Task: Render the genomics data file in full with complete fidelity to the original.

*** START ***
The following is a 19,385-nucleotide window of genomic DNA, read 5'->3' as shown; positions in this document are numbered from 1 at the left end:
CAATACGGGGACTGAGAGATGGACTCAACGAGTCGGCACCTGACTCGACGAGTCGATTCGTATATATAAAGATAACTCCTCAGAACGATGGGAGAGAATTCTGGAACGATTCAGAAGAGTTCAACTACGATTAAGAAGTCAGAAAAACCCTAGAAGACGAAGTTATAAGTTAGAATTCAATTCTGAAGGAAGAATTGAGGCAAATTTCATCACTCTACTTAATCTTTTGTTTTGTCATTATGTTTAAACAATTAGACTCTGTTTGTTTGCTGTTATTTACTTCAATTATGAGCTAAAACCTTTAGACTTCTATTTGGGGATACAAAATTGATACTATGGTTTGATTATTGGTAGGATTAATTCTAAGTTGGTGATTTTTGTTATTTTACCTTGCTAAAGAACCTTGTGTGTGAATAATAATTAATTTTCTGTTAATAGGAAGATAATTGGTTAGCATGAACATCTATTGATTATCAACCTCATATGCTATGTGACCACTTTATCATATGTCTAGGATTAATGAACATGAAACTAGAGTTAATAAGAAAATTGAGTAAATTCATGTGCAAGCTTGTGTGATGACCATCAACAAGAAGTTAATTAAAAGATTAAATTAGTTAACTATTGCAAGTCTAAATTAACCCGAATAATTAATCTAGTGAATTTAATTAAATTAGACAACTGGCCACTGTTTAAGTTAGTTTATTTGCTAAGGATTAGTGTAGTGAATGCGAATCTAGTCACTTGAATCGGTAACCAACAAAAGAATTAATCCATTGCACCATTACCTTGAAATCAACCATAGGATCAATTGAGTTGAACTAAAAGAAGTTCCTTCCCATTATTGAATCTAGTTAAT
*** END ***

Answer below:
The following is a 19,385-nucleotide window of genomic DNA, read 5'->3' as shown; positions in this document are numbered from 1 at the left end:
CAATACGGGGACTGAGAGATGGACTCAACGAGTCGGCACCTGACTCGACGAGTCGATTCGTATATATAAAGATAACTCCTCAGAACGATGGGAGAGAATTCTGGAACGATTCAGAAGAGTTCAACTACGATTAAGAAGTCAGAAAAACCCTAGAAGACGAAGTTATAAGTTAGAATTCAATTCTGAAGGAAGAATTGAGGCAAATTTCATCACTCTACTTAATCTTTTGTTTTGTCATTATGTTTAAACAATTAGACTCTGTTTGTTTGCTGTTATTTACTTCAATTATGAGCTAAAACCTTTAGACTTCTATTTGGGGATACAAAATTGATACTATGGTTTGATTATTGGTAGGATTAATTCTAAGTTGGTGATTTTTGTTATTTTACCTTGCTAAAGAACCTTGTGTGTGAATAATAATTAATTTTCTGTTAATAGGAAGATAATTGGTTAGCATGAACATCTATTGATTATCAACCTCATATGCTATGTGACCACTTTATCATATGTCTAGGATTAATGAACATGAAACTAGAGTTAATAAGAAAATTGAGTAAATTCATGTGCAAGCTTGTGTGATGACCATCAACAAGAAGTTAATTAAAAGATTAAATTAGTTAACTATTGCAAGTCTAAATTAACCCGAATAATTAATCTAGTGAATTTAATTAAATTAGACAACTGGCCACTGTTTAAGTTAGTTTATTTGCTAAGGATTAGTGTAGTGAATGCGAATCTAGTCACTTGAATCGGTAACCAACAAAAGAATTAATCCATTGCACCATTACCTTGAAATCAACCATAGGATCAATTGAGTTGAACTAAAAGAAGTTCCTTCCCATTATTGAATCTAGTTAAT